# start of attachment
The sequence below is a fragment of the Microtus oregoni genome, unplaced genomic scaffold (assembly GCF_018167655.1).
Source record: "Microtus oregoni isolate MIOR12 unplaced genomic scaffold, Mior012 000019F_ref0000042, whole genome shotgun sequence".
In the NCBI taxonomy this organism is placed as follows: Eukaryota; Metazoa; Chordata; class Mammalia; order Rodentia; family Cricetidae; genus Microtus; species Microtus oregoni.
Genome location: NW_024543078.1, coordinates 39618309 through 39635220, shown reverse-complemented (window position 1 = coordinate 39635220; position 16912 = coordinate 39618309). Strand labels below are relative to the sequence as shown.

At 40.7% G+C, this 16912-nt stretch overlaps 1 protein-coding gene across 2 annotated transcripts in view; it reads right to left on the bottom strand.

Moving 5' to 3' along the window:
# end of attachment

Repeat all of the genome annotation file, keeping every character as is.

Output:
The sequence below is a fragment of the Microtus oregoni genome, unplaced genomic scaffold (assembly GCF_018167655.1).
Source record: "Microtus oregoni isolate MIOR12 unplaced genomic scaffold, Mior012 000019F_ref0000042, whole genome shotgun sequence".
In the NCBI taxonomy this organism is placed as follows: Eukaryota; Metazoa; Chordata; class Mammalia; order Rodentia; family Cricetidae; genus Microtus; species Microtus oregoni.
Genome location: NW_024543078.1, coordinates 39618309 through 39635220, shown reverse-complemented (window position 1 = coordinate 39635220; position 16912 = coordinate 39618309). Strand labels below are relative to the sequence as shown.

At 40.7% G+C, this 16912-nt stretch overlaps 1 protein-coding gene across 2 annotated transcripts in view; it reads right to left on the bottom strand.

Moving 5' to 3' along the window: